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Subprime Outcomes: Risky Mortgages, Homeownership Experiences, and Foreclosures

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  • Paul S. Willen

    (FRB Boston and NBER)

  • Adam Hale Shapiro

    (Boston University and FRB Boston)

  • Kristopher Gerardi

    (Boston University and FRB Boston)

Abstract

This paper provides the first rigorous assessment of the homeownership experiences of subprime borrowers. We consider homeowners who used subprime mortgages to buy their homes, and estimate how often these borrowers end up in foreclosure. In order to evaluate these issues, we analyze homeownership experiences in Massachusetts over the 1989-2007 period using a competing risks, proportional hazard framework. We present two main findings. First, homeownerships that begin with a subprime purchase mortgage end up in foreclosure almost 20 percent of the time, or more than 6 times as often as experiences that begin with prime purchase mortgages. Second, house price appreciation plays an important role in generating foreclosures. In fact, we attribute much of the dramatic rise in Massachusetts foreclosures during 2006 and 2007 to the decline in house prices that began in the summer of 2005.

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Bibliographic Info

Paper provided by Society for Economic Dynamics in its series 2008 Meeting Papers with number 345.

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Date of creation: 2008
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Handle: RePEc:red:sed008:345

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  1. Kau, James B, et al, 1995. "The Valuation at Origination of Fixed-Rate Mortgages with Default and Prepayment," The Journal of Real Estate Finance and Economics, Springer, vol. 11(1), pages 5-36, July.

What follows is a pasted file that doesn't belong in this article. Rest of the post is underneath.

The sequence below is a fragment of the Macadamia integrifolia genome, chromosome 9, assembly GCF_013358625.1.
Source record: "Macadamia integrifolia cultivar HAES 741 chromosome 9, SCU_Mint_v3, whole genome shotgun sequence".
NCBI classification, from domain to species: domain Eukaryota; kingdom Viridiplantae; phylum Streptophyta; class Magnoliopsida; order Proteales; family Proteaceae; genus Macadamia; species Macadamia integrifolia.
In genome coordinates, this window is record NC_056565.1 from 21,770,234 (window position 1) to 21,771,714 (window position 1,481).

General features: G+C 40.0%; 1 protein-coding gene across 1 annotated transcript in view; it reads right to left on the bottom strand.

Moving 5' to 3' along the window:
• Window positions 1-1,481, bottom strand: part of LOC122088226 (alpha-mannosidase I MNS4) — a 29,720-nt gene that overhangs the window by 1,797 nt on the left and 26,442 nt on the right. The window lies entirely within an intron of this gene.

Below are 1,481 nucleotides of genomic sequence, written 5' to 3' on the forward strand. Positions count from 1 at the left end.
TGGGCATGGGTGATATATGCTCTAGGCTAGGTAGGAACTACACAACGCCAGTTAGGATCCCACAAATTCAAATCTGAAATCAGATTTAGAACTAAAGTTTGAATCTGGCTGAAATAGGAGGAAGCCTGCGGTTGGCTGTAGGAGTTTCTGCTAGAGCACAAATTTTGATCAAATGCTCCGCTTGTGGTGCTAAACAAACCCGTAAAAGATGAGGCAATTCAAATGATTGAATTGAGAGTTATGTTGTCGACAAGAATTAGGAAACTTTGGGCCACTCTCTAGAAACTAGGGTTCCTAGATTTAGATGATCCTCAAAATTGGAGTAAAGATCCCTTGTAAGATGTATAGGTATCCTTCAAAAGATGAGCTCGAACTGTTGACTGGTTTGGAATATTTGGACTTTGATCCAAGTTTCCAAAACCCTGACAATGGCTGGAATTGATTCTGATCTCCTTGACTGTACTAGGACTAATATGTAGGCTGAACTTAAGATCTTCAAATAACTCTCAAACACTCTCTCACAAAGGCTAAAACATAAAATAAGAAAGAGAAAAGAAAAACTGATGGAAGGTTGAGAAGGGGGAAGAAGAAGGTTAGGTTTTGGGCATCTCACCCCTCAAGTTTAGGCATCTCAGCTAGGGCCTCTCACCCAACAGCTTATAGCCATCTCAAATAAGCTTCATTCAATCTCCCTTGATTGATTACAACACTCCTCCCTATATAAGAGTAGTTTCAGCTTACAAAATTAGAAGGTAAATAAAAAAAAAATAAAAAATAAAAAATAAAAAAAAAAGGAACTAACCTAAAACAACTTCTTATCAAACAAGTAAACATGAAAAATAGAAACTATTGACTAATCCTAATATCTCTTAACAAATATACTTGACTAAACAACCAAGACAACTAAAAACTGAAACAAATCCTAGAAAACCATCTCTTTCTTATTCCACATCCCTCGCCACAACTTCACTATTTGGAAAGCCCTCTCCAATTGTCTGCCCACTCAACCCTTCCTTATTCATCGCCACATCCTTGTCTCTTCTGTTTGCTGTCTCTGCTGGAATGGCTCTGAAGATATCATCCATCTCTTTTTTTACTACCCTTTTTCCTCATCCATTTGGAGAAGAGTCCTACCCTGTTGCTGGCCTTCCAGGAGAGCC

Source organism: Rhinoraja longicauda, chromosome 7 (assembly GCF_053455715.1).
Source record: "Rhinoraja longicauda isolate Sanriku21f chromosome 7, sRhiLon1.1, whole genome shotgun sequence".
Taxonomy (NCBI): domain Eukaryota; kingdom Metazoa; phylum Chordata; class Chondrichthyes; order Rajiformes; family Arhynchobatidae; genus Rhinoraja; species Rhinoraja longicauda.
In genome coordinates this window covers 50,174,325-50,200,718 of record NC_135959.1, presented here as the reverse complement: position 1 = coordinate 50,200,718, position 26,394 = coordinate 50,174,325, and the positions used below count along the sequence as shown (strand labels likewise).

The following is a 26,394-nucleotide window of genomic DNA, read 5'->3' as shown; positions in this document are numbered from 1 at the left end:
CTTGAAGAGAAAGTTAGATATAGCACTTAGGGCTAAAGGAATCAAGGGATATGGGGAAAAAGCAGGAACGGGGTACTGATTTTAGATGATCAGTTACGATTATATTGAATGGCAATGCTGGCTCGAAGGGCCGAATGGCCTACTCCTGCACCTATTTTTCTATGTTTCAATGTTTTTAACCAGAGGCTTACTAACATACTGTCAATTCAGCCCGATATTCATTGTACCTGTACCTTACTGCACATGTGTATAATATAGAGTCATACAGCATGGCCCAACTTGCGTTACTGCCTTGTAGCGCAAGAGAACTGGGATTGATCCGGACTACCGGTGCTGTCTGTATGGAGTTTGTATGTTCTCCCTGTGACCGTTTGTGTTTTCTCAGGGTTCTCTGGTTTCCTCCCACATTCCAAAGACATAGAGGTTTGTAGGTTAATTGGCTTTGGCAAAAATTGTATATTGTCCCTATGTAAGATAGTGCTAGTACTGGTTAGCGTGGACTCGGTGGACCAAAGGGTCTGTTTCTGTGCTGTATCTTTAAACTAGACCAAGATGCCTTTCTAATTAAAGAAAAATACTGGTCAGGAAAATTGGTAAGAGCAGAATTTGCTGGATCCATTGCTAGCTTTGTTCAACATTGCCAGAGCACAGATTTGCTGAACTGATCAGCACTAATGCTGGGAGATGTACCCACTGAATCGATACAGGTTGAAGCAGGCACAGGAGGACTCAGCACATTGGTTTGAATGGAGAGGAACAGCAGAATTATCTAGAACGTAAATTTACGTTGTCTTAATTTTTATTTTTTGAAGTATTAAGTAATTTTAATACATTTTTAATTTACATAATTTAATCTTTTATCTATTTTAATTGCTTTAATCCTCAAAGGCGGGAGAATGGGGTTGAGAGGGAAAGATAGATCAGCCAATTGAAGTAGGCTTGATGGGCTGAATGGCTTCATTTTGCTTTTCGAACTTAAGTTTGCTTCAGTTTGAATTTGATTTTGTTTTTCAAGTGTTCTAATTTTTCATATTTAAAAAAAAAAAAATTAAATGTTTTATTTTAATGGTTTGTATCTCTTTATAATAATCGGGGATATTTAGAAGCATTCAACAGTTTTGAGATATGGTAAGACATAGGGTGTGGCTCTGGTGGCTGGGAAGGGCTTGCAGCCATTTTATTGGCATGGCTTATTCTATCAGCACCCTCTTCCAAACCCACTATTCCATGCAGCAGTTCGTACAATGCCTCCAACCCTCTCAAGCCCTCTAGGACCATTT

2. Kau James B. & Keenan Donald C. & Kim Taewon, 1994. "Default Probabilities for Mortgages," Journal of Urban Economics, Elsevier, vol. 35(3), pages 278-296, May.
  3. Marsha J. Courchane & Brian J. Surette & Peter M. Zorn, 2004. "Subprime Borrowers: Mortgage Transitions and Outcomes," The Journal of Real Estate Finance and Economics, Springer, vol. 29(4), pages 365-392, December.
  4. Anthony Pennington-Cross & Giang Ho, 2006. "The termination of subprime hybrid and fixed rate mortgages," Working Papers 2006-042, Federal Reserve Bank of St. Louis.
  5. Munnell, Alicia H. & Geoffrey M. B. Tootell & Lynn E. Browne & James McEneaney, 1996. "Mortgage Lending in Boston: Interpreting HMDA Data," American Economic Review, American Economic Association, vol. 86(1), pages 25-53, March.
  6. von Furstenberg, George M, 1969. "Default Risk on FHA-Insured Home Mortgages as a Function of the Terms of Financing: A Quantitative Analysis," Journal of Finance, American Finance Association, vol. 24(3), pages 459-77, June.
  7. John P. Herzog & James S. Earley, 1970. "Home Mortgage Delinquency and Foreclosure," NBER Books, National Bureau of Economic Research, Inc, number herz70-1, June.
  8. Karl E. Case & Robert J. Shiller, 1987. "Prices of single-family homes since 1970: new indexes for four cities," New England Economic Review, Federal Reserve Bank of Boston, issue Sep, pages 45-56.
  9. McCall, Brian P, 1996. "Unemployment Insurance Rules, Joblessness, and Part-Time Work," Econometrica, Econometric Society, vol. 64(3), pages 647-82, May.
  10. Deng, Yongheng & Quigley, John M., 2004. "Woodhead Behavior and the Pricing of Residential Mortgages," Berkeley Program on Housing and Urban Policy, Working Paper Series qt85q0w8xj, Berkeley Program on Housing and Urban Policy.
  11. Black, Fischer & Scholes, Myron S, 1973. "The Pricing of Options and Corporate Liabilities," Journal of Political Economy, University of Chicago Press, vol. 81(3), pages 637-54, May-June.
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